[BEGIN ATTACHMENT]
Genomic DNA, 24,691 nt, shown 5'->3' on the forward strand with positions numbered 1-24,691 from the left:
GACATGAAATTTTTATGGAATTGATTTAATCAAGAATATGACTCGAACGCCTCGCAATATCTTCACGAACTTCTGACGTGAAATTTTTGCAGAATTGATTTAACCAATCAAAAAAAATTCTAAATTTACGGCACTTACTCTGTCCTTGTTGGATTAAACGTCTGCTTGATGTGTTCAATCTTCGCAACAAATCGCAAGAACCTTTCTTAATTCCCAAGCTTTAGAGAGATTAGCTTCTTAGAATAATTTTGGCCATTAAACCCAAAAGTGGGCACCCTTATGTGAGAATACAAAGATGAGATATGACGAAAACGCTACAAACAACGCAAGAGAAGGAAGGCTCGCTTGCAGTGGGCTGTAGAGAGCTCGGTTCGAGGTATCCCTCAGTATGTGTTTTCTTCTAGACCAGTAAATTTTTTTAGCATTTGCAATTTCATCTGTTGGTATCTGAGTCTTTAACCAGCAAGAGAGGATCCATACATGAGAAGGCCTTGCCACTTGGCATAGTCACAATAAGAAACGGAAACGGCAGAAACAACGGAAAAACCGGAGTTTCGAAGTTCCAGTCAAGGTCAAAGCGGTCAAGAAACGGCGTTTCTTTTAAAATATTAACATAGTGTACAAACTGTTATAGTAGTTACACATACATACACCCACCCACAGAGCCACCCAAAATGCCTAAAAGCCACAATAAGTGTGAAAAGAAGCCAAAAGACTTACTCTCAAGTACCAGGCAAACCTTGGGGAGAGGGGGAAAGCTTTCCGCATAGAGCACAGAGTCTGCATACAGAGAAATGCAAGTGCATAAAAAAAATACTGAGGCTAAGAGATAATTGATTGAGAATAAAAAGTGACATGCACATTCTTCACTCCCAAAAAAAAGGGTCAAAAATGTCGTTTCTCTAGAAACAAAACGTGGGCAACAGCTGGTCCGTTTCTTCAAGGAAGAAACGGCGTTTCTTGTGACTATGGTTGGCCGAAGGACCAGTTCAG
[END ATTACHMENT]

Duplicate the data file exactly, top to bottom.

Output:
Genomic DNA, 24,691 nt, shown 5'->3' on the forward strand with positions numbered 1-24,691 from the left:
GACATGAAATTTTTATGGAATTGATTTAATCAAGAATATGACTCGAACGCCTCGCAATATCTTCACGAACTTCTGACGTGAAATTTTTGCAGAATTGATTTAACCAATCAAAAAAAATTCTAAATTTACGGCACTTACTCTGTCCTTGTTGGATTAAACGTCTGCTTGATGTGTTCAATCTTCGCAACAAATCGCAAGAACCTTTCTTAATTCCCAAGCTTTAGAGAGATTAGCTTCTTAGAATAATTTTGGCCATTAAACCCAAAAGTGGGCACCCTTATGTGAGAATACAAAGATGAGATATGACGAAAACGCTACAAACAACGCAAGAGAAGGAAGGCTCGCTTGCAGTGGGCTGTAGAGAGCTCGGTTCGAGGTATCCCTCAGTATGTGTTTTCTTCTAGACCAGTAAATTTTTTTAGCATTTGCAATTTCATCTGTTGGTATCTGAGTCTTTAACCAGCAAGAGAGGATCCATACATGAGAAGGCCTTGCCACTTGGCATAGTCACAATAAGAAACGGAAACGGCAGAAACAACGGAAAAACCGGAGTTTCGAAGTTCCAGTCAAGGTCAAAGCGGTCAAGAAACGGCGTTTCTTTTAAAATATTAACATAGTGTACAAACTGTTATAGTAGTTACACATACATACACCCACCCACAGAGCCACCCAAAATGCCTAAAAGCCACAATAAGTGTGAAAAGAAGCCAAAAGACTTACTCTCAAGTACCAGGCAAACCTTGGGGAGAGGGGGAAAGCTTTCCGCATAGAGCACAGAGTCTGCATACAGAGAAATGCAAGTGCATAAAAAAAATACTGAGGCTAAGAGATAATTGATTGAGAATAAAAAGTGACATGCACATTCTTCACTCCCAAAAAAAAGGGTCAAAAATGTCGTTTCTCTAGAAACAAAACGTGGGCAACAGCTGGTCCGTTTCTTCAAGGAAGAAACGGCGTTTCTTGTGACTATGGTTGGCCGAAGGACCAGTTCAG